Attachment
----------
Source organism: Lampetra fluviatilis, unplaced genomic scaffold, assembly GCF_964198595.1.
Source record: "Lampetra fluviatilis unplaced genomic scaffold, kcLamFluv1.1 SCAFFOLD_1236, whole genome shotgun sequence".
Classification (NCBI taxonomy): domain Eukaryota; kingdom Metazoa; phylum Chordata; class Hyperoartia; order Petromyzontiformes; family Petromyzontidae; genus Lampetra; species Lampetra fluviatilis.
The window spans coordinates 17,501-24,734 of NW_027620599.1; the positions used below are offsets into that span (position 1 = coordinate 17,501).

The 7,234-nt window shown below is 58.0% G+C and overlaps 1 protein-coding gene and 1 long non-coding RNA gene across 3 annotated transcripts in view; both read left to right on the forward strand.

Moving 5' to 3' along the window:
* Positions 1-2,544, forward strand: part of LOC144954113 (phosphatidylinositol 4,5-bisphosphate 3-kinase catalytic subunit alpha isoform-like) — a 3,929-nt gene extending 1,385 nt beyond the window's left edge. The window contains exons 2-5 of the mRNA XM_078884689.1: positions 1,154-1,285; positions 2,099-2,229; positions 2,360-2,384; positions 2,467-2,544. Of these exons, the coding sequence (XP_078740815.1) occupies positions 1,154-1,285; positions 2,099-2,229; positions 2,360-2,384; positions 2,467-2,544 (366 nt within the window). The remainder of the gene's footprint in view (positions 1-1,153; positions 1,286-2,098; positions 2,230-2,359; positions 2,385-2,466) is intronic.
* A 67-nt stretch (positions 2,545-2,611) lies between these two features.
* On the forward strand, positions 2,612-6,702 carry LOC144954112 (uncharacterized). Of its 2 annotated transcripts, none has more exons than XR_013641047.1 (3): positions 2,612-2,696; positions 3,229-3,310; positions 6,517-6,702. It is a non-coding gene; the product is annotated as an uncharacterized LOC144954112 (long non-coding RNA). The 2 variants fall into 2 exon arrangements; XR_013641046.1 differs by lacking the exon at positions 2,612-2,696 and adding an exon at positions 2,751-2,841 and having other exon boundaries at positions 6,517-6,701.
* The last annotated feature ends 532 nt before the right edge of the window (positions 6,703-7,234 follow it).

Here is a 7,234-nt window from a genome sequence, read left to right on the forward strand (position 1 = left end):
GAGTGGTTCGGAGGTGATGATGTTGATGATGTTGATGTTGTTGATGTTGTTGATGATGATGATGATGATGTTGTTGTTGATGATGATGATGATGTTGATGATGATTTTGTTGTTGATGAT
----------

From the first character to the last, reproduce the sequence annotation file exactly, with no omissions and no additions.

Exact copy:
Source organism: Lampetra fluviatilis, unplaced genomic scaffold, assembly GCF_964198595.1.
Source record: "Lampetra fluviatilis unplaced genomic scaffold, kcLamFluv1.1 SCAFFOLD_1236, whole genome shotgun sequence".
Classification (NCBI taxonomy): domain Eukaryota; kingdom Metazoa; phylum Chordata; class Hyperoartia; order Petromyzontiformes; family Petromyzontidae; genus Lampetra; species Lampetra fluviatilis.
The window spans coordinates 17,501-24,734 of NW_027620599.1; the positions used below are offsets into that span (position 1 = coordinate 17,501).

The 7,234-nt window shown below is 58.0% G+C and overlaps 1 protein-coding gene and 1 long non-coding RNA gene across 3 annotated transcripts in view; both read left to right on the forward strand.

Moving 5' to 3' along the window:
* Positions 1-2,544, forward strand: part of LOC144954113 (phosphatidylinositol 4,5-bisphosphate 3-kinase catalytic subunit alpha isoform-like) — a 3,929-nt gene extending 1,385 nt beyond the window's left edge. The window contains exons 2-5 of the mRNA XM_078884689.1: positions 1,154-1,285; positions 2,099-2,229; positions 2,360-2,384; positions 2,467-2,544. Of these exons, the coding sequence (XP_078740815.1) occupies positions 1,154-1,285; positions 2,099-2,229; positions 2,360-2,384; positions 2,467-2,544 (366 nt within the window). The remainder of the gene's footprint in view (positions 1-1,153; positions 1,286-2,098; positions 2,230-2,359; positions 2,385-2,466) is intronic.
* A 67-nt stretch (positions 2,545-2,611) lies between these two features.
* On the forward strand, positions 2,612-6,702 carry LOC144954112 (uncharacterized). Of its 2 annotated transcripts, none has more exons than XR_013641047.1 (3): positions 2,612-2,696; positions 3,229-3,310; positions 6,517-6,702. It is a non-coding gene; the product is annotated as an uncharacterized LOC144954112 (long non-coding RNA). The 2 variants fall into 2 exon arrangements; XR_013641046.1 differs by lacking the exon at positions 2,612-2,696 and adding an exon at positions 2,751-2,841 and having other exon boundaries at positions 6,517-6,701.
* The last annotated feature ends 532 nt before the right edge of the window (positions 6,703-7,234 follow it).

Here is a 7,234-nt window from a genome sequence, read left to right on the forward strand (position 1 = left end):
GAGTGGTTCGGAGGTGATGATGTTGATGATGTTGATGTTGTTGATGTTGTTGATGATGATGATGATGATGTTGTTGTTGATGATGATGATGATGTTGATGATGATTTTGTTGTTGATGAT